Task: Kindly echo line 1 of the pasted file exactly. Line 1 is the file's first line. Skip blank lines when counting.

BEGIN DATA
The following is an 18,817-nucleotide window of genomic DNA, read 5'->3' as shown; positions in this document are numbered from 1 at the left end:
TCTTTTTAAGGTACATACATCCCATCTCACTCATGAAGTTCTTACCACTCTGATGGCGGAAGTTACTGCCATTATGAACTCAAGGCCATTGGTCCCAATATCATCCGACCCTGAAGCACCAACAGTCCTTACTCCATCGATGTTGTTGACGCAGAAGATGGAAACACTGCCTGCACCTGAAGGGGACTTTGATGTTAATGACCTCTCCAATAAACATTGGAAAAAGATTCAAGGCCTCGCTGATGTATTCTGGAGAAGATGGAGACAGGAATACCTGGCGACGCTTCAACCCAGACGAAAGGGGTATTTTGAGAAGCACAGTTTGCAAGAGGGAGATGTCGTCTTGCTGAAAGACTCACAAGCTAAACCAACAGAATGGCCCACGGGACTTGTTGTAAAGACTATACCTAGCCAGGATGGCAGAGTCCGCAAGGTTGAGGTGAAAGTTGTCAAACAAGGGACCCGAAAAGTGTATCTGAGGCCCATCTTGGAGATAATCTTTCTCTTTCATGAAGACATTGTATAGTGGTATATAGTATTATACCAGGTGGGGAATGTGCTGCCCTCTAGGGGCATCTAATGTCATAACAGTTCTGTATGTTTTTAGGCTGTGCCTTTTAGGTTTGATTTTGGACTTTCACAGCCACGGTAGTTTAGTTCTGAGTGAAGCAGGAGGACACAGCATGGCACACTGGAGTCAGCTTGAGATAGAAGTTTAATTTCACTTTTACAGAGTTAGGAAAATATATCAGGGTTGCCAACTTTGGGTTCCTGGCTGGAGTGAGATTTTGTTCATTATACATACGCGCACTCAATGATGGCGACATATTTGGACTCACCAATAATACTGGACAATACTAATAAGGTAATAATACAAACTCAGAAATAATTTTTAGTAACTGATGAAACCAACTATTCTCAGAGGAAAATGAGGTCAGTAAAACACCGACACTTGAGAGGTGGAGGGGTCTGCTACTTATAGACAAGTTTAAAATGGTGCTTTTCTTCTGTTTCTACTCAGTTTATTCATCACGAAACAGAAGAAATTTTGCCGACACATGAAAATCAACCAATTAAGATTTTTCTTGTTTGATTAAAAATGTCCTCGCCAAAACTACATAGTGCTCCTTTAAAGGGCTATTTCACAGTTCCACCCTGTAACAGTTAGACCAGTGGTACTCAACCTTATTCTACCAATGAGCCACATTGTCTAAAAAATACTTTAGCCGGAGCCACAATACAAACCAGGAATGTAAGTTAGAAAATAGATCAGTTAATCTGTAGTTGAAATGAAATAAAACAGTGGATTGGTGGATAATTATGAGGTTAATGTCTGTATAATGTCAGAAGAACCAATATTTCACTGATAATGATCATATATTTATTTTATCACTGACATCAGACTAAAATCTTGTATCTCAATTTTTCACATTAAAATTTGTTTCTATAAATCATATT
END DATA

The following is an 18,817-nucleotide window of genomic DNA, read 5'->3' as shown; positions in this document are numbered from 1 at the left end: